U.S. air carriers and their employees cannot be forced to compete with foreign airlines that seek to gain an economic advantage by violating the very air transport agreements that allow them to enter the U.S. marketplace in the first place. That is why transportation labor has waged an aggressive effort to stop Norwegian Air International’s (NAI) attempt to obtain U.S. government approval to launch a new flag of convenience airline in the transatlantic aviation market.
The Executive Committee previously called on the U.S. Department of Transportation (DOT) to reject NAI’s application for a foreign air carrier permit. With the DOT final decision still pending and in light of recent saber rattling by NAI and its handful of corporate allies, TTD member unions reaffirm their call for DOT to deny NAI’s application. Last week at a staged event in Washington, travel industry special interests played the role of PR prop for NAI. Their message: any “new” air service offered into the United States, even if it violates our international trade obligations and U.S. laws, and harms American aviation jobs, should be sanctioned. We reject that view and so should the Obama Administration.
The facts in the NAI case couldn’t be more straight-forward. Spawned as a subsidiary to Norway-based Norwegian Air Shuttle, NAI was established and incorporated in Ireland in order to evade Norway’s strong labor, tax and regulatory laws and gain an upper hand on air carriers in the U.S. and Europe that play by the rules. Specifically, NAI plans to use Bangkok-based flight crews employed through a Singaporean hiring agency in order to undercut the wages and labor standards at existing airlines while still reaping the benefits of the U.S.-European Union Air Transport Agreement. Under the guise of “open competition,” NAI is attempting to get the nod from our government to launch rogue airline service into the U.S. that violates our trade agreement with the EU. As the public record has made clear, NAI does not seek open competition. It seeks to tilt the competitive balance of the transatlantic market in its favor by breaking the rules and hoping to get away with it.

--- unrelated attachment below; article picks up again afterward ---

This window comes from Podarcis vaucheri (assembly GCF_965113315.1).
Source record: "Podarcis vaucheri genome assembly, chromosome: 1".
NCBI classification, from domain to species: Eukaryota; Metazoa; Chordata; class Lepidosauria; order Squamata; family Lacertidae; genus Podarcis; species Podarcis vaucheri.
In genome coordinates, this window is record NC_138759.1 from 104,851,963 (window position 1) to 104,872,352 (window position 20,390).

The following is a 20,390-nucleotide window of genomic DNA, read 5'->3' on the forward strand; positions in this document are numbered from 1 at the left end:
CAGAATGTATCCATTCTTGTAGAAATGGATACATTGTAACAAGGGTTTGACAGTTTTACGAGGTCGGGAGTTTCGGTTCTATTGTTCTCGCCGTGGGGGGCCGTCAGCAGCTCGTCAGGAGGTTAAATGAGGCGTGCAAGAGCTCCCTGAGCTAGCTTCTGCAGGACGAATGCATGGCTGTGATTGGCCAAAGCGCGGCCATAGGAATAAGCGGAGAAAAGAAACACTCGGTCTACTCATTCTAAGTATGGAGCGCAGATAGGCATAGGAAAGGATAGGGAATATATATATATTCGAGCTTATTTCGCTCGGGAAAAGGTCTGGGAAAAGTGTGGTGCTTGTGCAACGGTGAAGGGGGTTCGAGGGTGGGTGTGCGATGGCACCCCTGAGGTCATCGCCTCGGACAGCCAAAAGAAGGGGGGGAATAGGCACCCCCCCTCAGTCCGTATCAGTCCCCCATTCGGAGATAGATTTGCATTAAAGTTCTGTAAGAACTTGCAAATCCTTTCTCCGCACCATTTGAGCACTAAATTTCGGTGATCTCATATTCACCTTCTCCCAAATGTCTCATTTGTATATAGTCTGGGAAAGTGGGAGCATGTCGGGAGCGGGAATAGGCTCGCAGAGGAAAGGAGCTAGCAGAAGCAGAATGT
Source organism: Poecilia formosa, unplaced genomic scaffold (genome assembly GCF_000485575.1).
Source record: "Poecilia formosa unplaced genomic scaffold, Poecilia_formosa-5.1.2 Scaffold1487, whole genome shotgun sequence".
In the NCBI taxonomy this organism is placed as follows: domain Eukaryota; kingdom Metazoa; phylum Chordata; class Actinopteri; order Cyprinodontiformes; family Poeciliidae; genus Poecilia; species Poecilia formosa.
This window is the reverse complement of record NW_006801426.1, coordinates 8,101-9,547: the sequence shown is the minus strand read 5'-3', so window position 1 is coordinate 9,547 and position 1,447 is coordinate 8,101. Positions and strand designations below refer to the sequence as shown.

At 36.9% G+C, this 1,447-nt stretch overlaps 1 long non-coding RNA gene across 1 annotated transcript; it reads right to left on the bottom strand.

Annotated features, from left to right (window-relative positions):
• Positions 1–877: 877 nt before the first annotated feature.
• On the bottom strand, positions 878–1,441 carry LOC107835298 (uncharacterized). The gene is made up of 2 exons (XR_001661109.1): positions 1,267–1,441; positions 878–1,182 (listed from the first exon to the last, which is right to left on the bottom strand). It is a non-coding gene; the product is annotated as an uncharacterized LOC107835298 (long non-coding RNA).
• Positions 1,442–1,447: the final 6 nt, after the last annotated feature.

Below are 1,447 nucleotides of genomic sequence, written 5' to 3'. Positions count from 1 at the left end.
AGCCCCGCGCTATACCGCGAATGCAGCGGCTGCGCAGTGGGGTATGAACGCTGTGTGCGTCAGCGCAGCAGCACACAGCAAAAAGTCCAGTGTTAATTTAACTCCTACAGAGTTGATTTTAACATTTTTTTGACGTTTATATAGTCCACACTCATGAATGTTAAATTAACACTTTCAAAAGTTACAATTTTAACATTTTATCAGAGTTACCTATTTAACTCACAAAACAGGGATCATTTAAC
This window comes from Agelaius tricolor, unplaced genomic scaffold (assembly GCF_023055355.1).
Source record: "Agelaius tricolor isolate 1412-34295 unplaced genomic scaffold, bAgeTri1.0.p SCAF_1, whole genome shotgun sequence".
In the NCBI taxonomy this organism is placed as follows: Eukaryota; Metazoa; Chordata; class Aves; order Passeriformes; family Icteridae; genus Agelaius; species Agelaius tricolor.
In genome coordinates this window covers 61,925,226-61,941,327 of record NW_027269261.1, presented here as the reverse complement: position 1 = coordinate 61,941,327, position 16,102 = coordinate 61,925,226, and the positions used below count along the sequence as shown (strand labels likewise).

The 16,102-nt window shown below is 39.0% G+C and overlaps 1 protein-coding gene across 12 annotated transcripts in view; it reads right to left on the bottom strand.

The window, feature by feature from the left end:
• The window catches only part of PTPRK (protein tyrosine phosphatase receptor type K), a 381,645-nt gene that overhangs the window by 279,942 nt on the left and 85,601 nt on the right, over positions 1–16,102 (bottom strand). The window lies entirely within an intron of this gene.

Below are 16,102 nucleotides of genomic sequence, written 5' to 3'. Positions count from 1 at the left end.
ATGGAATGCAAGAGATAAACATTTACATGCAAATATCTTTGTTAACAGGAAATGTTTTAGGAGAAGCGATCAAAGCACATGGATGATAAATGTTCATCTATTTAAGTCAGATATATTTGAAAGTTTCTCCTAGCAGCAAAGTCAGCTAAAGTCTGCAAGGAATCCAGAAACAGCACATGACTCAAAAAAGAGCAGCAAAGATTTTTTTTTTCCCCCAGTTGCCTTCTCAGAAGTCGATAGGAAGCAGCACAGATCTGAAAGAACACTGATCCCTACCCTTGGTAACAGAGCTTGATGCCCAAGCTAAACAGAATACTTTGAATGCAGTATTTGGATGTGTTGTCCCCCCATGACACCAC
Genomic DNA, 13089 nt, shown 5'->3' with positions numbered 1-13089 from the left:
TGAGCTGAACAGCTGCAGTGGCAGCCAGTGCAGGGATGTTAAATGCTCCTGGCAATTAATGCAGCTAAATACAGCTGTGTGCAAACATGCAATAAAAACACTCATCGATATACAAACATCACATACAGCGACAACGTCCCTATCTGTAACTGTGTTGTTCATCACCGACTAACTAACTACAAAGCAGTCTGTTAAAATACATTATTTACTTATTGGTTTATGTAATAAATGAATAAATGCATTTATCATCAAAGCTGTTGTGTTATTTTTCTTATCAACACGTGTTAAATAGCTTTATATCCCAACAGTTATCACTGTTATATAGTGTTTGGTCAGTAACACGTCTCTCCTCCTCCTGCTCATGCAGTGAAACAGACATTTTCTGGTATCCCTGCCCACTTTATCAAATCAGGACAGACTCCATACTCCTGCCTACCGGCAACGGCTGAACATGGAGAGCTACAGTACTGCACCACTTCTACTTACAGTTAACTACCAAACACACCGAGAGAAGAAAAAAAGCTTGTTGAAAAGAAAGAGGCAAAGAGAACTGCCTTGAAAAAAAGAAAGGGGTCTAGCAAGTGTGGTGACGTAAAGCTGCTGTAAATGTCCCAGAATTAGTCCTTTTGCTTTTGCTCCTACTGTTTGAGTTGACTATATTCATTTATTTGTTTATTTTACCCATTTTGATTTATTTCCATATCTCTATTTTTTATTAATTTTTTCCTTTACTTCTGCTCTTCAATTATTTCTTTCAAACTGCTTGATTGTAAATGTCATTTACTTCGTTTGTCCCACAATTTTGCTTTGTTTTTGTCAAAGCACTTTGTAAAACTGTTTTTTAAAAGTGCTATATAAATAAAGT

Specifically, NAI’s operating scheme tramples on the employee protections embodied in Article 17 bis of the U.S.-EU accord. This article, hailed as a major breakthrough, prohibits proposed air service that would use opportunities made available under the agreement to “undermine labor standards or the labor-related rights and principles contained in the Parties’ respective laws.” It does not require much imagination to conclude that when an airline avoids labor and tax laws in its own country, evades its collective bargaining agreement obligations, and shops the globe for the cheapest labor and regulatory standards it can find, that company is lowering labor standards and therefore violating the U.S.-EU agreement.
Transportation unions are troubled by the travel industry’s decision to use the NAI application to advance its apparent view that any proposed new air service is good for America, no matter if it tramples on our trade policies and laws, or threatens fair competition, the future viability of U.S. airlines, or middle class jobs. We view their rhetoric with great suspicion and wonder why this important segment of the U.S. economy is embracing a low-road business model for air travel.
This latest noise coming out of the pro-NAI camp is just that – noise. It is time for the DOT to reject NAI’s application as an affront on U.S.-EU aviation trade policy and good jobs here and in Europe. This business model that has no place in the transatlantic market or anywhere else in the global aviation industry.
Policy Statement No. W15-010
Adopted February 22, 2015
U.S. DOT Must Ignore Washington Noise and Ground NAI's Flag of Convenience Airline (153 kB)